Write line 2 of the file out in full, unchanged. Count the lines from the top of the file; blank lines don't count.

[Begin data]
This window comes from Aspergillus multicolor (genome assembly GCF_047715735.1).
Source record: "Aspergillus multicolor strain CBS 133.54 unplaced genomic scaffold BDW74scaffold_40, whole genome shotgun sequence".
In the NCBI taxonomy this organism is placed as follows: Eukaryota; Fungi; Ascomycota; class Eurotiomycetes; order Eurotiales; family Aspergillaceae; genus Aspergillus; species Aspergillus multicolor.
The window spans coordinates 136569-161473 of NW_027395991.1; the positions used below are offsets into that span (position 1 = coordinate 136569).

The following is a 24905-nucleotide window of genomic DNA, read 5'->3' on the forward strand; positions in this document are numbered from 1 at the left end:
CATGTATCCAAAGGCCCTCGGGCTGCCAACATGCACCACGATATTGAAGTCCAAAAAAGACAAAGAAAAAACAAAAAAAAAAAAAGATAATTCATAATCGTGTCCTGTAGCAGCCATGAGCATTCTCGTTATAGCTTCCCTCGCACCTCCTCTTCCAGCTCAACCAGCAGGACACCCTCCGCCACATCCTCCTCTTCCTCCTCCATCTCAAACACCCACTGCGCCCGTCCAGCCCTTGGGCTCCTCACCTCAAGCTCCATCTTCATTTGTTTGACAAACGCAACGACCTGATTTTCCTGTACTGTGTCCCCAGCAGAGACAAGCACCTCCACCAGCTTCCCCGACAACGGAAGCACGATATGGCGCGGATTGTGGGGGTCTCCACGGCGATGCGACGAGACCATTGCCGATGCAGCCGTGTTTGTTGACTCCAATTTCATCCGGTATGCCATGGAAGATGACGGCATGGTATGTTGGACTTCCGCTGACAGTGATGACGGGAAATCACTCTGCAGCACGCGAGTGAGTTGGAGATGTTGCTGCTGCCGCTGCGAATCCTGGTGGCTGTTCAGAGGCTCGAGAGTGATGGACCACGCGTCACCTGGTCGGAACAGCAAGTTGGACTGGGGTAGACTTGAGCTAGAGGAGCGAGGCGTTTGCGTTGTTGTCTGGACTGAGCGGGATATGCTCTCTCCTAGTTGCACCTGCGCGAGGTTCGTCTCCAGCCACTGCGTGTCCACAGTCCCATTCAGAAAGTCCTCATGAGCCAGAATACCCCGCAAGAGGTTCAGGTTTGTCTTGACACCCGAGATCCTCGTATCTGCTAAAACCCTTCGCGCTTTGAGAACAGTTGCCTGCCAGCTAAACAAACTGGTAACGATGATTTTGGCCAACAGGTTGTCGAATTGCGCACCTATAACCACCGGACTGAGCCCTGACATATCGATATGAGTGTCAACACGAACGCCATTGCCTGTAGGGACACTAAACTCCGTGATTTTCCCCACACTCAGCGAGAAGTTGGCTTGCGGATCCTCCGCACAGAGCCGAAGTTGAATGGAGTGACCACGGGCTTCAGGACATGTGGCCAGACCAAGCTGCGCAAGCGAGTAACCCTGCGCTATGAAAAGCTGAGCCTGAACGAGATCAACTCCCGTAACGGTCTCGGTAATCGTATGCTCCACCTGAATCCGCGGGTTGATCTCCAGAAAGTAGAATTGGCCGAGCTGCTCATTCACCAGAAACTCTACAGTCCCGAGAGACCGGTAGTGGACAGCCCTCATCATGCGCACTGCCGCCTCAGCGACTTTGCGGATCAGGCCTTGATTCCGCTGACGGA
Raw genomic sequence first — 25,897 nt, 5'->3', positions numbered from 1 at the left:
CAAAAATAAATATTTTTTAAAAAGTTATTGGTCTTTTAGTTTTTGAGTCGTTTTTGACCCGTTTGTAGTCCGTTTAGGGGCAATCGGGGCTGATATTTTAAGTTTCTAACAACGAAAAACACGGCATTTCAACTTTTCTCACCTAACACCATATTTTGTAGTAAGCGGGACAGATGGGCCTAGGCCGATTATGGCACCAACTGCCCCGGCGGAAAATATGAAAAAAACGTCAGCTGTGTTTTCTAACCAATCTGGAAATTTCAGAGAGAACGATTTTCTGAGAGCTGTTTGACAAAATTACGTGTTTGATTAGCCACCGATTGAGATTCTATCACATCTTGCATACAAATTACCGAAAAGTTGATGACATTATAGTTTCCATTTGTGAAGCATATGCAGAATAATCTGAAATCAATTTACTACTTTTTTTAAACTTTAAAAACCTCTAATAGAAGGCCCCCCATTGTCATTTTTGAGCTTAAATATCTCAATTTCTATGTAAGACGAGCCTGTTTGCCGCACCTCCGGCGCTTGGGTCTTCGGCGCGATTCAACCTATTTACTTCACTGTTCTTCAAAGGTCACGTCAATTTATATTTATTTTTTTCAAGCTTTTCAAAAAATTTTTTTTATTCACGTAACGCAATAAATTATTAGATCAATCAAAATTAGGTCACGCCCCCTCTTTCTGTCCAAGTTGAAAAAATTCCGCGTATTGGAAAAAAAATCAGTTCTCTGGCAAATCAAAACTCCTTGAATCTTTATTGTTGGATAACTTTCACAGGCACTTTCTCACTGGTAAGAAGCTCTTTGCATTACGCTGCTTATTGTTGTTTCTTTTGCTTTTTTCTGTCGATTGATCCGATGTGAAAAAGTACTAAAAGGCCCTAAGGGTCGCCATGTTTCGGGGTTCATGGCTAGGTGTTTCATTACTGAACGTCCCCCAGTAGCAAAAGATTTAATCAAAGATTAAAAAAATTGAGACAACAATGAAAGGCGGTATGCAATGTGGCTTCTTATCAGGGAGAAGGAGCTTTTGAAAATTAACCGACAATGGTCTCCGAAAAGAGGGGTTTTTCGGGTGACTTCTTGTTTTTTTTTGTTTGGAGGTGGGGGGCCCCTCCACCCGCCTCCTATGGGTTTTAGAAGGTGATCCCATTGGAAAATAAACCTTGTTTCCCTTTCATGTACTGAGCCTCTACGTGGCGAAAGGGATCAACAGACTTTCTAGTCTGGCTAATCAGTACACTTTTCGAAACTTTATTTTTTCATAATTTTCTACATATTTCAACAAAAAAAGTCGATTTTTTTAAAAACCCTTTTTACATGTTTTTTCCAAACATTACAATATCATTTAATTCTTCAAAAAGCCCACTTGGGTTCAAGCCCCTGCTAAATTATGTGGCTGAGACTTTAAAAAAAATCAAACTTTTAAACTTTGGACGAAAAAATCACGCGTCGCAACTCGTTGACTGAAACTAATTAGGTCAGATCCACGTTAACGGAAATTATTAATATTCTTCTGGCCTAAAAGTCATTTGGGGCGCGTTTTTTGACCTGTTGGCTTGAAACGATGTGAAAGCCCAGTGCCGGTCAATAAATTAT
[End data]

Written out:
Source record: "Aspergillus multicolor strain CBS 133.54 unplaced genomic scaffold BDW74scaffold_40, whole genome shotgun sequence".